Bryan Anderson filling in here for Hannah Wiley and welcoming you back from a three-day weekend.
The name held true on Friday, as lawmakers determined the fate of more than 600 bills in each chamber’s appropriations committee. The Assembly side took a little longer than anticipated, due to interruptions from anti-vaccine advocates protesting Senate Bill 276.
Drama aside, here’s what you need to know:
- Assembly Bill 161 (Ting) — First came plastic straws, then came paper receipts. Assemblyman Phil Ting, D-San Francisco, was hoping California would be just as excited about getting rid of receipts as it was last year when Gov. Jerry Brown approved a law prohibiting restaurants from giving customers plastic straws unless the customers explicitly ask for them. The bill failed as retailers argued receipts are a good way to deliver coupons.
- Assembly Bill 18 (Levine) — Democrats declined to move forward with a proposal to place a $25 tax on handgun and rifle sales.
- Assembly Bill 5 (Gonzalez) — A few modifications were made on Friday to a Dynamex bill aimed at preventing companies from misclassifying workers as independent contractors. Exemptions were made for travel agents, cartoonists and fishermen, among others. But no special carve-outs were given to Lyft and Uber — two ride-sharing companies that have vowed to spend $60 million for a ballot measure if they can’t get a deal they like.
- Assembly Bill 302 (Berman) — A bill allowing students to sleep in their cars at California community colleges was updated to delay implementation by a year and exempt facilities near elementary schools. With those changes, the bill advanced.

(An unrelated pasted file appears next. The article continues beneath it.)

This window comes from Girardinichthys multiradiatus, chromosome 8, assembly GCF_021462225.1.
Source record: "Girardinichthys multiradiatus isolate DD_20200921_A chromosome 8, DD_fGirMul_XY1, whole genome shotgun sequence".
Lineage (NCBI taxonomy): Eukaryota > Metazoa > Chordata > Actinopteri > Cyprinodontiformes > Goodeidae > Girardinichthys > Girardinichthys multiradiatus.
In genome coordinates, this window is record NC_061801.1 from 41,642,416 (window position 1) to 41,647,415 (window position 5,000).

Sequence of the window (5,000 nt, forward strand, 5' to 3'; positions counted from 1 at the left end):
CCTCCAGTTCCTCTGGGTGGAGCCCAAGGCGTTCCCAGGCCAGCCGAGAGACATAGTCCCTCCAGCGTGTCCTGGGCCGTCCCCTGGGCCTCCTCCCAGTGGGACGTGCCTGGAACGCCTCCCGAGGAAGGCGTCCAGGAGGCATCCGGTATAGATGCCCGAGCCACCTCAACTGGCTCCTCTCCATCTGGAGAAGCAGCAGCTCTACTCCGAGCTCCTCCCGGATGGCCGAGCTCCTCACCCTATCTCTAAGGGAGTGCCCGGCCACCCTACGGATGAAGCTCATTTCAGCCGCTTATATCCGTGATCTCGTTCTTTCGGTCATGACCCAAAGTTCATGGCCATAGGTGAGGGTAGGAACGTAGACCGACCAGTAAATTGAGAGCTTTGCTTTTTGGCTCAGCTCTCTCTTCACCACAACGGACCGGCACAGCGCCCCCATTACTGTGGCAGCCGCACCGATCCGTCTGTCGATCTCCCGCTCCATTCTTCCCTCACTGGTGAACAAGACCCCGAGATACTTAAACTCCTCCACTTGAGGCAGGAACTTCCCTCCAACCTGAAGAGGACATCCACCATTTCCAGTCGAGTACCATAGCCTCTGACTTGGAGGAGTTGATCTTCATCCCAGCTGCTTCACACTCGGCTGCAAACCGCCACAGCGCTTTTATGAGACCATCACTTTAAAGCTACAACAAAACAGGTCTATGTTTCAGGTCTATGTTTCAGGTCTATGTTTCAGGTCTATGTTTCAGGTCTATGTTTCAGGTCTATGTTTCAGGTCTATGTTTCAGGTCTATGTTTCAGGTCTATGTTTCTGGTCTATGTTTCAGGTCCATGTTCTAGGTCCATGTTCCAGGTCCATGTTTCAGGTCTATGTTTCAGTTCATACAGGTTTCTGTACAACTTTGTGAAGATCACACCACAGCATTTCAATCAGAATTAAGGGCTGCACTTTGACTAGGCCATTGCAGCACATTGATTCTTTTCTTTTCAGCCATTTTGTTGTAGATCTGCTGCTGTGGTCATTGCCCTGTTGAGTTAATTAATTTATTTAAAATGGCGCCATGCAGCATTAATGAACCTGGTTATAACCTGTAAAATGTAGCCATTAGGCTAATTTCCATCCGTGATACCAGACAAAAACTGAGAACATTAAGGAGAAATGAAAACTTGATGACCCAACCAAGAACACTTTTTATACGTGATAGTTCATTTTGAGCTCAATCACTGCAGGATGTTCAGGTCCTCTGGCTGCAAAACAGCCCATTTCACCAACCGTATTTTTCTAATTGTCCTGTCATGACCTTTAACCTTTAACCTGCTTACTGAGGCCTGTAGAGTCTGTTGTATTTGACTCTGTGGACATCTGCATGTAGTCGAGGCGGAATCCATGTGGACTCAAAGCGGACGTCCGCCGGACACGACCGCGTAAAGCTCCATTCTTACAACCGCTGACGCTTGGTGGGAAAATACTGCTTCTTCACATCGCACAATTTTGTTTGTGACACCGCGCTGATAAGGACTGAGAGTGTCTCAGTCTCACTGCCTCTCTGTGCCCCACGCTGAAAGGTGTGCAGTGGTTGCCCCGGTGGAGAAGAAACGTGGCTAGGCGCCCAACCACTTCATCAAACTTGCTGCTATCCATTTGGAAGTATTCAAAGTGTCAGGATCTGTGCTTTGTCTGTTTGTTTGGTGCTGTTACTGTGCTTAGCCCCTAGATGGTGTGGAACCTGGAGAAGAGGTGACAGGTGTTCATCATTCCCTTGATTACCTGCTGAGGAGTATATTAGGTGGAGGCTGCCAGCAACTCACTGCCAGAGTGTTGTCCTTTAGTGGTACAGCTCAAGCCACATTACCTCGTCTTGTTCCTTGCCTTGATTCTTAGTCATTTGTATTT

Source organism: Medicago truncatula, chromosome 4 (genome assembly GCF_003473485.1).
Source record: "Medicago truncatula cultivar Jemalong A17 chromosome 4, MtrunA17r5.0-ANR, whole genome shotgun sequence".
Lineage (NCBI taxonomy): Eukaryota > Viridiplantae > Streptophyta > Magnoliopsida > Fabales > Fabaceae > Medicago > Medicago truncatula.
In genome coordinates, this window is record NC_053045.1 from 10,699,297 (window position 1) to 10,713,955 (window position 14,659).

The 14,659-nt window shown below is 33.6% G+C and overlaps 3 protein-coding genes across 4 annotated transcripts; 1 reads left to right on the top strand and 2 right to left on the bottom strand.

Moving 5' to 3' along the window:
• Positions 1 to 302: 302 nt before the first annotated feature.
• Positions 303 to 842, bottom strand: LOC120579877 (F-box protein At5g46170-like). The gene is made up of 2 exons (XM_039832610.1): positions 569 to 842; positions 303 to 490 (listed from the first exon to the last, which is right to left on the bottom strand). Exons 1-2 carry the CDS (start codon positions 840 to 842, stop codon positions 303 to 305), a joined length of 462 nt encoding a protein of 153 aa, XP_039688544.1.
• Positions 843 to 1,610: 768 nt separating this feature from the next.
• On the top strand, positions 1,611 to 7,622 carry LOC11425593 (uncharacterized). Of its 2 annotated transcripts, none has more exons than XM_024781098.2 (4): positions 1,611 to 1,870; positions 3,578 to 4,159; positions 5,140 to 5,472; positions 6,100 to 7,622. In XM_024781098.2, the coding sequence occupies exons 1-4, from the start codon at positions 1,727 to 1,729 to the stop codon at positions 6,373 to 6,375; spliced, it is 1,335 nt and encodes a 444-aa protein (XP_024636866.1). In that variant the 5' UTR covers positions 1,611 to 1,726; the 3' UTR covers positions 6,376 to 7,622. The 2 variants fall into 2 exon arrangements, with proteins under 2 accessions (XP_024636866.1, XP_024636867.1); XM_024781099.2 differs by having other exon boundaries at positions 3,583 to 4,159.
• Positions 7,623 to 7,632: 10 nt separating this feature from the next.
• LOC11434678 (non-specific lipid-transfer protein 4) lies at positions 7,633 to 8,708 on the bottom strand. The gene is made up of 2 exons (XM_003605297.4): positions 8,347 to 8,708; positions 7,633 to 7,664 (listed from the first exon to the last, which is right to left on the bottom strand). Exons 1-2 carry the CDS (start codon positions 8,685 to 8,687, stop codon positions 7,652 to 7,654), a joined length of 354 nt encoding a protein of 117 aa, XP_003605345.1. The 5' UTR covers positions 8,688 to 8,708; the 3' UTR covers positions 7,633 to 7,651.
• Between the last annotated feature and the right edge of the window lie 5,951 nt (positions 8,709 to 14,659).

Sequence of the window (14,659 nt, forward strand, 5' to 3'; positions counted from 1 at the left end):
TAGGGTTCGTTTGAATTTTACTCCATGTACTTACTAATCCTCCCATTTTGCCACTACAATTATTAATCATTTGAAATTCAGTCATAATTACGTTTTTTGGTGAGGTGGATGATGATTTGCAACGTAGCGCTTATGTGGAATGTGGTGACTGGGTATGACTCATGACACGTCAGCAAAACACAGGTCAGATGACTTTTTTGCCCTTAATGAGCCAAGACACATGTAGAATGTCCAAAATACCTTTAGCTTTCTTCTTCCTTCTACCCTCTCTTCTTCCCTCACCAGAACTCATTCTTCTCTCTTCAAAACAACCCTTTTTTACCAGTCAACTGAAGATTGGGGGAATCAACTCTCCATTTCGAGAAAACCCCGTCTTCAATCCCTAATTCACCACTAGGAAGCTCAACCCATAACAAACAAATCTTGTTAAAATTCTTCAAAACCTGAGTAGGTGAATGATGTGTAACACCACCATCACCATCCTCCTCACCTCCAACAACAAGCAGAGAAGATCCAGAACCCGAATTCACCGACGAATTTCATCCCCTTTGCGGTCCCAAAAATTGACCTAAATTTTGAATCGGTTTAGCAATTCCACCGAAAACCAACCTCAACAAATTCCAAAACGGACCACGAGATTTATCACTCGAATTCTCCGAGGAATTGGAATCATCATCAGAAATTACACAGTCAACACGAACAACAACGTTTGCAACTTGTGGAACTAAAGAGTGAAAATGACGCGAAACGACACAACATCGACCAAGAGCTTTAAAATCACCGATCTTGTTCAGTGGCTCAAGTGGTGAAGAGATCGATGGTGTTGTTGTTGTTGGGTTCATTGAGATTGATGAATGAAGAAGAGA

- Assembly Bill 1482 (Chiu) — Assemblyman David Chiu, D-San Francisco, kept moving with a bill to place rent caps for tenants for three years. But more amendments could be on the horizon, as Gov. Gavin Newsom has expressed a desire to strengthen the cap limiting annual rent increases to 7 percent plus inflation.
Senate Bill 206 (Skinner) — Should college athletes be paid for their name and likeness? California lawmakers think so. The bill from Sen. Nancy Skinner, D-Berkeley, cleared an important hurdle.
WHERE DO WE GO FROM HERE?
These are the key deadlines left:
Sept. 6: Last day to amend bills on the floor
Sept. 13: Last day to get bills through Assembly and Senate
Oct. 13: Last day for Newsom to sign or veto bills
TWEET OF THE DAY
Vaccinate California (@VaccinateCal) — “Let’s be clear: poll after poll shows the majority - the VAST majority - of Californians vaccinate their children and think everyone else should too. SB276 protects children from preventable disease. #SB276 #vaccineswork.”
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